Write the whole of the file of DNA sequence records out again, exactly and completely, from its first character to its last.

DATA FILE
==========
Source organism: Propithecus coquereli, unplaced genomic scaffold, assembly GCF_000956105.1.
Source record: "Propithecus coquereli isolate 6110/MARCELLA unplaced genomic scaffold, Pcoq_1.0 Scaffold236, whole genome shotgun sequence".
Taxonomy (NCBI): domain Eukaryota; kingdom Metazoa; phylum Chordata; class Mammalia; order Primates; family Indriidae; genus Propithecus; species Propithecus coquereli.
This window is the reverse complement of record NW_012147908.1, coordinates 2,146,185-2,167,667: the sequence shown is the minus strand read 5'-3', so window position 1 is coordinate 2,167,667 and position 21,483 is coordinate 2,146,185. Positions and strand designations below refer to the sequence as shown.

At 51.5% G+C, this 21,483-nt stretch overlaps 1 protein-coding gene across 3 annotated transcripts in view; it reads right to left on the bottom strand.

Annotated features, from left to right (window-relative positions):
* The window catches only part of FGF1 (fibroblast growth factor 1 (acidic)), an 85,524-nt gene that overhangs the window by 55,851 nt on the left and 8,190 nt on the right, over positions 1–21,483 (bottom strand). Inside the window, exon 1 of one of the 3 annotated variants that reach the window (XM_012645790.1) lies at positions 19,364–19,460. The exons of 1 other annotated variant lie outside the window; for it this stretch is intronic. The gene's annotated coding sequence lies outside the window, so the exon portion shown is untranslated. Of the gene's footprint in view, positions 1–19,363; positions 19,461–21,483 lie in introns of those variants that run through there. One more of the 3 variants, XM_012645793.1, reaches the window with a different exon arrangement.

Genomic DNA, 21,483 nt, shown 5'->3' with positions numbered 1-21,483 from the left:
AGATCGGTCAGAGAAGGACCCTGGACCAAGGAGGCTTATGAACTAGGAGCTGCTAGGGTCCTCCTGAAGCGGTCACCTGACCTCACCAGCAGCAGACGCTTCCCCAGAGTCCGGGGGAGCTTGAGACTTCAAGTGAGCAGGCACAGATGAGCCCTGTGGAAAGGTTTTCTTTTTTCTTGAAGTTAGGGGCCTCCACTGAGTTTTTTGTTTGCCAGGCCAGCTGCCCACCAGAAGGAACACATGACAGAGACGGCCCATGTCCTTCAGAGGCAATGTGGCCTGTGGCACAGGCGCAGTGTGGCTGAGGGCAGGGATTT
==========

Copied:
Source organism: Propithecus coquereli, unplaced genomic scaffold, assembly GCF_000956105.1.
Source record: "Propithecus coquereli isolate 6110/MARCELLA unplaced genomic scaffold, Pcoq_1.0 Scaffold236, whole genome shotgun sequence".
Taxonomy (NCBI): domain Eukaryota; kingdom Metazoa; phylum Chordata; class Mammalia; order Primates; family Indriidae; genus Propithecus; species Propithecus coquereli.
This window is the reverse complement of record NW_012147908.1, coordinates 2,146,185-2,167,667: the sequence shown is the minus strand read 5'-3', so window position 1 is coordinate 2,167,667 and position 21,483 is coordinate 2,146,185. Positions and strand designations below refer to the sequence as shown.

At 51.5% G+C, this 21,483-nt stretch overlaps 1 protein-coding gene across 3 annotated transcripts in view; it reads right to left on the bottom strand.

Annotated features, from left to right (window-relative positions):
* The window catches only part of FGF1 (fibroblast growth factor 1 (acidic)), an 85,524-nt gene that overhangs the window by 55,851 nt on the left and 8,190 nt on the right, over positions 1–21,483 (bottom strand). Inside the window, exon 1 of one of the 3 annotated variants that reach the window (XM_012645790.1) lies at positions 19,364–19,460. The exons of 1 other annotated variant lie outside the window; for it this stretch is intronic. The gene's annotated coding sequence lies outside the window, so the exon portion shown is untranslated. Of the gene's footprint in view, positions 1–19,363; positions 19,461–21,483 lie in introns of those variants that run through there. One more of the 3 variants, XM_012645793.1, reaches the window with a different exon arrangement.

Genomic DNA, 21,483 nt, shown 5'->3' with positions numbered 1-21,483 from the left:
AGATCGGTCAGAGAAGGACCCTGGACCAAGGAGGCTTATGAACTAGGAGCTGCTAGGGTCCTCCTGAAGCGGTCACCTGACCTCACCAGCAGCAGACGCTTCCCCAGAGTCCGGGGGAGCTTGAGACTTCAAGTGAGCAGGCACAGATGAGCCCTGTGGAAAGGTTTTCTTTTTTCTTGAAGTTAGGGGCCTCCACTGAGTTTTTTGTTTGCCAGGCCAGCTGCCCACCAGAAGGAACACATGACAGAGACGGCCCATGTCCTTCAGAGGCAATGTGGCCTGTGGCACAGGCGCAGTGTGGCTGAGGGCAGGGATTT